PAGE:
Fill flash is a photographic technique used to brighten deep shadow areas, typically outdoors on sunny days, though the technique is useful any time the background is significantly brighter than the subject of the photograph, particularly in backlit subjects. To use fill flash, the aperture and shutter speed are adjusted to correctly expose the background, and the flash is fired to lighten the foreground. Most point and shoot cameras include a fill flash mode that forces the flash to fire, even in bright light. Depending on the distance to the subject, using the full power of the flash may greatly overexpose the subject especially at close range. Certain cameras allow the level of flash to be manually adjusted e.g. 1/3, 1/2, or 1/8 power, so that both the foreground and background are correctly exposed, or allow an automatic flash exposure compensation.
If you have a 35mm camera with a dedicated flash, just set it to TTL mode but you should experiment and adjust the amount of the fill flash to suit your taste. Most dedicated flash units have plus or minus settings or use the camera’s exposure compensation dial to control the amount of flash. Try different flash exposure compensation value sets. For example, start with -1/3 and move up to a full -1 stop. Take plenty of images until you find the right exposure. Find and use the Force Flash mode; every camera’s name for this setting will be different so check the manual. For staged photographs, mark where your subject should stand to ensure that you’re within range. Zoom in and out if you cannot stand near enough. Or, move closer in or farther out if you do not have a zoom lens.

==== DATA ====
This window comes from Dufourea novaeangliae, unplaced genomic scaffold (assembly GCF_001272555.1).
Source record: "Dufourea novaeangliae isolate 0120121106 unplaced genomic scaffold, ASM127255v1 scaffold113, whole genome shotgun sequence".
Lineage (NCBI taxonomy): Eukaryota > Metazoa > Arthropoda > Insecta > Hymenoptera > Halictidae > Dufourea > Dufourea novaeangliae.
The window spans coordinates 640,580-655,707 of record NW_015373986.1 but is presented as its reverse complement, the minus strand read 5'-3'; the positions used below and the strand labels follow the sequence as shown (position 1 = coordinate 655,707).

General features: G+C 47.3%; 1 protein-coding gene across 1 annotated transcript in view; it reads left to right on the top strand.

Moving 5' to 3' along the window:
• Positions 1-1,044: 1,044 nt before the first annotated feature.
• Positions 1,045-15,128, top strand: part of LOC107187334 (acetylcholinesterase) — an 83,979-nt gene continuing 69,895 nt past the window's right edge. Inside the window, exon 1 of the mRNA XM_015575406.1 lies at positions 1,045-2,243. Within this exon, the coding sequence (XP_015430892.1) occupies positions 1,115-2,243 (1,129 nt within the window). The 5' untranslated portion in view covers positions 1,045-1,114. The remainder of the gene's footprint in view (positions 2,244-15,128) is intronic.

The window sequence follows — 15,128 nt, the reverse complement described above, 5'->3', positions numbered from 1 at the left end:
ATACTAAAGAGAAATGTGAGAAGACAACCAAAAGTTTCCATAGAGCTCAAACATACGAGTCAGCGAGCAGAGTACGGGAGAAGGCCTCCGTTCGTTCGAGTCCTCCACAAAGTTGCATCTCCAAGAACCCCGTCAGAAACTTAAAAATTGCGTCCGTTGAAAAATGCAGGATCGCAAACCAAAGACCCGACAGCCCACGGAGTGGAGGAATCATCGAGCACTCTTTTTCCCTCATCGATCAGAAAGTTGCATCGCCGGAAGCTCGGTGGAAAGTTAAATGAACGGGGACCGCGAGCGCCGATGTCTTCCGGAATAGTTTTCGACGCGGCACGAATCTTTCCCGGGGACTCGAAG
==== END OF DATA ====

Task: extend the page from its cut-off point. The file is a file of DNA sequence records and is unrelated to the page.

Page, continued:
Sunny days will create shadows on subjects. Set camera to manual mode. If not, your auto mode will believe that there is enough light, and this will create shadows or even turn your subjects into silhouettes. Set flash to medium, and take a shot. If this does not create enough light, set flash to high. Take one image at a time so that you do not waste your memory. For stronger flashes, use lower settings, or stand farther away. Use a medium fill flash setting on cloudy days. Natural colors will appear brighter.
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